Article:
African Union to Release South Sudan Report, Establish War Court

African leaders agreed to release a delayed report into South Sudan’s civil war and backed the establishment of an African-led hybrid court to try war-crimes suspects.

The African Union Commission of Inquiry probe found that civilians had been mostly targeted in the conflict, now in its 22nd month, and that both the government and rebel forces committed numerous atrocities, the bloc’s Peace and Security Council said Tuesday in a statement. Rights groups have been urging the bloc to release the report since earlier this year.

The investigation initiated in March 2014 concluded there are “no reasonable grounds to believe” that genocide against ethnic Nuer occurred at the conflict’s outset in December 2013, as alleged by rebels, it said. No details were given on when the inquiry’s report would be made public.

A power struggle within the ruling party led to the war, which has killed tens of thousands of people and forced two million to flee their homes. A regionally brokered deal for President Salva Kiir and rebel leader Riek Machar, his former deputy, to share power was signed last month. Continental leaders expressed “disappointment and concern” at violations of the latest truce.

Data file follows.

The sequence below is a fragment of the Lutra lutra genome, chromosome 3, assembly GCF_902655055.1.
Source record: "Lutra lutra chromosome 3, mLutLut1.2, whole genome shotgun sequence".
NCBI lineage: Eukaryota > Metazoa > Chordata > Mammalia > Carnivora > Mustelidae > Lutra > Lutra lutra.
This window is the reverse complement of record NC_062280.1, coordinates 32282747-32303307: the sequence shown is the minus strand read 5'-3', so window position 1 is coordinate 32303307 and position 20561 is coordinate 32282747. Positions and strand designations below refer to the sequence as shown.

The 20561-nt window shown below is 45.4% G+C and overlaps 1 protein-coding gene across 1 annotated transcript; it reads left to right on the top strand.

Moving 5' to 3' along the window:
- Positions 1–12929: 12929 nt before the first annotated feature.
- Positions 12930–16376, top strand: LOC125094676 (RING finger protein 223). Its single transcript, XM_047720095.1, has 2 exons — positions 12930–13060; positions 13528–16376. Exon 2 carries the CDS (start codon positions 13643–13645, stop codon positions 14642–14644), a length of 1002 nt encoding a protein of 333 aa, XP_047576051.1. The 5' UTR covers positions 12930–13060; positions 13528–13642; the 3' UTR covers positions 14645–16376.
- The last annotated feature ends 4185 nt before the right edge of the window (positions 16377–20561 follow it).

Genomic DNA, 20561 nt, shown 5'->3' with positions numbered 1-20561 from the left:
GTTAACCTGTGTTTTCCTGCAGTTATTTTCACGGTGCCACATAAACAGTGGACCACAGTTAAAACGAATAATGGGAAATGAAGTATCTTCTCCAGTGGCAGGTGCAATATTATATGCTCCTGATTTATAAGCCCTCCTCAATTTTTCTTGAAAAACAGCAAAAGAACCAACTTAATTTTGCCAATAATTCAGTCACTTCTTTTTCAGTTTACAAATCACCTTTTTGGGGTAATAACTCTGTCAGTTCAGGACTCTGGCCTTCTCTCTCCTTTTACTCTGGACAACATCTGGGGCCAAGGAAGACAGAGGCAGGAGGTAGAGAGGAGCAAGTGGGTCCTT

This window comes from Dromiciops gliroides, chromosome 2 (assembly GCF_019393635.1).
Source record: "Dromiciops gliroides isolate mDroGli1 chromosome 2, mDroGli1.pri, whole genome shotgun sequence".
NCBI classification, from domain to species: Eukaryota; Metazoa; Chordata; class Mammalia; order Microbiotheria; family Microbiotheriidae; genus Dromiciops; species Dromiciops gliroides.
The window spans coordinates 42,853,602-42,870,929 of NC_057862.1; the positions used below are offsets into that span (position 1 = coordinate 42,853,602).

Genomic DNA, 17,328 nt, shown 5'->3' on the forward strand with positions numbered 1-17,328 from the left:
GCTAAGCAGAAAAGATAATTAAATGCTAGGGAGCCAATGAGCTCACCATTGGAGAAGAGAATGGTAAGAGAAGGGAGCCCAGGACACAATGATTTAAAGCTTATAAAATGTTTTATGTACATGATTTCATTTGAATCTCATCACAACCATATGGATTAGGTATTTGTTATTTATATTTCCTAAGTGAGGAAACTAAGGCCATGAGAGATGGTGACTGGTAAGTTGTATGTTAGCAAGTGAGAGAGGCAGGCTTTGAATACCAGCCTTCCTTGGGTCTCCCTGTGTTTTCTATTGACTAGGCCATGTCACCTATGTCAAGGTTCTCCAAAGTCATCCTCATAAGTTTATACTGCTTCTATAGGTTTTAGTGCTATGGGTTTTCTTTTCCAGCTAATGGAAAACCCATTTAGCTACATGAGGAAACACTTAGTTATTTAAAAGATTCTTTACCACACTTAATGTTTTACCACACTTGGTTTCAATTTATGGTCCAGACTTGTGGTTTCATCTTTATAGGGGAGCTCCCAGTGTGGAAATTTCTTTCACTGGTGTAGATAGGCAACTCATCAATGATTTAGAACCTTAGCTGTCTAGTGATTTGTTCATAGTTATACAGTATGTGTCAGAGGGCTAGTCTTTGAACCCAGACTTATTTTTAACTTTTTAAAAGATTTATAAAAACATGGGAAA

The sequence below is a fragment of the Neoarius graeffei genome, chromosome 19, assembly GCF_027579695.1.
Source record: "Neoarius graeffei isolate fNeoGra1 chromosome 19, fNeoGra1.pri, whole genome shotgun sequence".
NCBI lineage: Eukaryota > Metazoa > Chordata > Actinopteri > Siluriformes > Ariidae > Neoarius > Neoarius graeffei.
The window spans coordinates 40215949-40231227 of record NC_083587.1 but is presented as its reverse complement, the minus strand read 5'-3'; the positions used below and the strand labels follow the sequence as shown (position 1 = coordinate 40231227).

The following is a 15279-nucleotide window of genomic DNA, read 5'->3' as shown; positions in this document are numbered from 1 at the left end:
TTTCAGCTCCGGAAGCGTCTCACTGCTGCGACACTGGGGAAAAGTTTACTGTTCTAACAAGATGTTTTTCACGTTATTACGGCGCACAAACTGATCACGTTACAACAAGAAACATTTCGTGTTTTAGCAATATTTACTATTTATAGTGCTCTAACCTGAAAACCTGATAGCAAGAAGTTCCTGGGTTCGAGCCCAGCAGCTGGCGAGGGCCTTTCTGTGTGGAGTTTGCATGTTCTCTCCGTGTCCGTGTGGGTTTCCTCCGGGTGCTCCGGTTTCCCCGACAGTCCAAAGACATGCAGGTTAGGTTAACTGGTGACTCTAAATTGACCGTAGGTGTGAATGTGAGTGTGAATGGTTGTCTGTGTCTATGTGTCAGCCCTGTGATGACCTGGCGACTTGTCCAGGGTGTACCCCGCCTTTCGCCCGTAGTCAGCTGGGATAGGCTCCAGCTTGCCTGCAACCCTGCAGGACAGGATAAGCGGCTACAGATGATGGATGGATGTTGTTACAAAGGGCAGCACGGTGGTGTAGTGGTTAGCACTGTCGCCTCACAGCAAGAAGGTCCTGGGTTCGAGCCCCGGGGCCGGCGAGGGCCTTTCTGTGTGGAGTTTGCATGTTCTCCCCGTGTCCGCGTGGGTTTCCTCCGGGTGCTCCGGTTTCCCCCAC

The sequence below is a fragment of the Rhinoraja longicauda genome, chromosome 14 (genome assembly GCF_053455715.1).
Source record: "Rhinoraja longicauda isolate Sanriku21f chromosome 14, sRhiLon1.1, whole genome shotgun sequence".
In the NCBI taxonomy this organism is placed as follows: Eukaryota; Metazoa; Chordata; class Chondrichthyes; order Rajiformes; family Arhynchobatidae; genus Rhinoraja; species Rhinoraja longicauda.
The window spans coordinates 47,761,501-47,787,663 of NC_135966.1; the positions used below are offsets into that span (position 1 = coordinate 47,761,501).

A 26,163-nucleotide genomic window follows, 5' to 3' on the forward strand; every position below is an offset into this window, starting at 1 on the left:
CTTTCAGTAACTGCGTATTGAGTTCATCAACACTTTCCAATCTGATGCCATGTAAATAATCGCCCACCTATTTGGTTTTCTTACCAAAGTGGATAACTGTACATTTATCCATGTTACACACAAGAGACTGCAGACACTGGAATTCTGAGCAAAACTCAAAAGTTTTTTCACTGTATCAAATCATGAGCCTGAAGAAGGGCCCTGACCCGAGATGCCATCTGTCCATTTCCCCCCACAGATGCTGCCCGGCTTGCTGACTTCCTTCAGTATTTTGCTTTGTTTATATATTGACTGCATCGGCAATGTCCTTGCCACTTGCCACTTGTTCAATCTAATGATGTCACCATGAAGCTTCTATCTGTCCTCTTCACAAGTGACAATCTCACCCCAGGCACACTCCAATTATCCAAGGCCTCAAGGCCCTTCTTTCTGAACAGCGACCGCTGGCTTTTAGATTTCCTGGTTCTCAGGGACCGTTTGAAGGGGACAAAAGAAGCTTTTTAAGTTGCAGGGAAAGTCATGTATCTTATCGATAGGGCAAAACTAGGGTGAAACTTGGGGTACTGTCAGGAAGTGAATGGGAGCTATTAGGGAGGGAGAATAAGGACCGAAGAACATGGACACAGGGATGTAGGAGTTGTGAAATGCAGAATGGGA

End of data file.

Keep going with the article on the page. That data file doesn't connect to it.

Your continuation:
The African-owned Hybrid Court of South Sudan should be established to investigate any abuses of international law committed during the war, or throughout a 30-month interim government to be established at the end of November, the council said.

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